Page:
There were some unexpected new entrants into the Cloud space, this year, according to IBM Global Technology Services Cloud computing executive, Dean Evans.
He said this happened while smaller Cloud providers saturated the market further by pushing a “pure cost/price discussion” around the service.
“The race to the bottom in terms of pricing has fuelled the perception of Cloud as a commodity rather than a value-based service that can enable major business transformation and growth,” Evans said.
Although falling prices are always welcomed by customers, Evans said the negative aspect of this approach is that it stunted the maturing of the Cloud market in Australia in 2013.
“While price point pressure will continue, there is the question of how long the industry can sustain it,” he said.
“This raises the question of whether customers can trust their smaller Cloud provider to stay in business and how that will impact the provisioning of services to their organisations.”
As a result, Evans said it distracted organisations from “leveraging the full potential” of the Cloud.
The move to private
As for whether the Cloud space is able to sustain all of these big and small players, Evans foresees “significant consolidation” beginning in the latter half of 2014 and continuing into early 2015.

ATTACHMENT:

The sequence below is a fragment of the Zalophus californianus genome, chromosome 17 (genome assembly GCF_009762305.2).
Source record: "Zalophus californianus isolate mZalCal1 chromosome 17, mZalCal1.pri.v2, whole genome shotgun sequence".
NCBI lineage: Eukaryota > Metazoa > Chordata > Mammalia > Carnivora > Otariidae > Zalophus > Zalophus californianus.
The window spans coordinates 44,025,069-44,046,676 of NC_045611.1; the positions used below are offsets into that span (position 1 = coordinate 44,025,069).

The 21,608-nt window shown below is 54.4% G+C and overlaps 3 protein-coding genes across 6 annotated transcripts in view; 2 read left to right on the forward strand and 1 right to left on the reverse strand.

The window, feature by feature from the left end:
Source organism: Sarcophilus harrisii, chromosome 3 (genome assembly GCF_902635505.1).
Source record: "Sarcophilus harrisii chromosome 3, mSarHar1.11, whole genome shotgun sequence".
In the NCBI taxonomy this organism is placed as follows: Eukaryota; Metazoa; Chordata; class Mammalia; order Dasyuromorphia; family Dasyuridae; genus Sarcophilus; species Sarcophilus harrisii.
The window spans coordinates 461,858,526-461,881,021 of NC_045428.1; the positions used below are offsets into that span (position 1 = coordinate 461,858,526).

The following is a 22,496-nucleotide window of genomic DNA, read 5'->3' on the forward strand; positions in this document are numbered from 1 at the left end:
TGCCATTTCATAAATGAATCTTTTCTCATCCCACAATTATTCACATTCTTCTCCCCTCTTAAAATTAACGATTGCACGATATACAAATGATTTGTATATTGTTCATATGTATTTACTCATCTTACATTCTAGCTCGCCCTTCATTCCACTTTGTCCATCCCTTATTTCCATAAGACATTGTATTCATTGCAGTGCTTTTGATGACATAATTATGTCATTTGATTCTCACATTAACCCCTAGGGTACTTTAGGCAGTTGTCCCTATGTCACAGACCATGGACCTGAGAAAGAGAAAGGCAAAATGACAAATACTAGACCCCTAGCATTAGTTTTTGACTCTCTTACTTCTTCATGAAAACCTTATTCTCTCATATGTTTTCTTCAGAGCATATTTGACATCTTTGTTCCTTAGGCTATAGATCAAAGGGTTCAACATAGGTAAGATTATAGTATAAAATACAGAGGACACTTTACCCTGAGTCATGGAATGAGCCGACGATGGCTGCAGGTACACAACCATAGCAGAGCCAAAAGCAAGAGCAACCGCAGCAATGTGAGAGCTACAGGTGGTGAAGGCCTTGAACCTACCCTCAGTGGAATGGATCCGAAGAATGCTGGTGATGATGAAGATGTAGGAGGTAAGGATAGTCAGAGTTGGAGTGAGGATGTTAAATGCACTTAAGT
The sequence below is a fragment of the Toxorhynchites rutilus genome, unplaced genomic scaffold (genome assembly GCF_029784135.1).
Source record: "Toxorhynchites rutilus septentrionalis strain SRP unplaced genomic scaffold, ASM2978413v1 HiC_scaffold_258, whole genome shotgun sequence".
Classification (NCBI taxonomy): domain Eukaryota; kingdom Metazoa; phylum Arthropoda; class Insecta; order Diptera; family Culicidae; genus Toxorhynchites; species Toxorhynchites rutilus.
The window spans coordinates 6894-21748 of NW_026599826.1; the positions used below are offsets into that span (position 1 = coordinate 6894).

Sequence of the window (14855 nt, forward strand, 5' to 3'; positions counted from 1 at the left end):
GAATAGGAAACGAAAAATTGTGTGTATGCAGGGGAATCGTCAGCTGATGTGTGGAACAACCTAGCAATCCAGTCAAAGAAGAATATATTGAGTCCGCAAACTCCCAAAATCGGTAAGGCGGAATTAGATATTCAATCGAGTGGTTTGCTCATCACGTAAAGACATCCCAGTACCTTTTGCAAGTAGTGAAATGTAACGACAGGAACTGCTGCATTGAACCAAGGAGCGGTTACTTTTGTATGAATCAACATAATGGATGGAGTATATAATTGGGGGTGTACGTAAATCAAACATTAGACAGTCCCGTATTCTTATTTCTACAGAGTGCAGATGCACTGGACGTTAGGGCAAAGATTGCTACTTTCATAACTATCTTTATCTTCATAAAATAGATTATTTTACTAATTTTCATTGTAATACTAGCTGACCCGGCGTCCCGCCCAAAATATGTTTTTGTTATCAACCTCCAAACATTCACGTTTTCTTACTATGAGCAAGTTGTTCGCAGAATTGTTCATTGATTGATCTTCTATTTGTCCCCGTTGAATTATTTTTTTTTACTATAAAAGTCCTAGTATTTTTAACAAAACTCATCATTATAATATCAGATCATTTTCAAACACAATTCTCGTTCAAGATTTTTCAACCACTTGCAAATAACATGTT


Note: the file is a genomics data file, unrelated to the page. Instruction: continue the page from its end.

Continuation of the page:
“Consolidation will drive the pace market maturity, as organisation start to have more value based Cloud discussions focused on the business objectives and outcomes,” he said.
A movement towards public Cloud is also anticipated, which Evans attributes to organisations becoming more comfortable with the concept of the Cloud “conceptually and culturally.”
Even so, a push to get enterprise-based applications into the Cloud is also expected to take shape, potemtially leading to more interest in private and managed Cloud platforms.
“In terms of uptake of Cloud services, we will see an increase in PaaS [platform-as-a-service] and SaaS [software-as-a-service],” Evans said.
When it comes to PaaS, anticipated application upgrades from Oracle and SAP are predicted to fuel demand.
“From a SaaS perspective, we have seen more and more customer demand for SaaS, particularly in the areas of analytics, online commerce, mobile, and social/collaboration platforms,” Evans said.
Organisations looking for “smarter ways” to manage these technologies will be responsible for the growth, and Evans sees 2014 as a year where demand will remain strong.
Patrick Budmar covers consumer and enterprise technology breaking news for IDG Communications. Follow Patrick on Twitter at @patrick_budmar.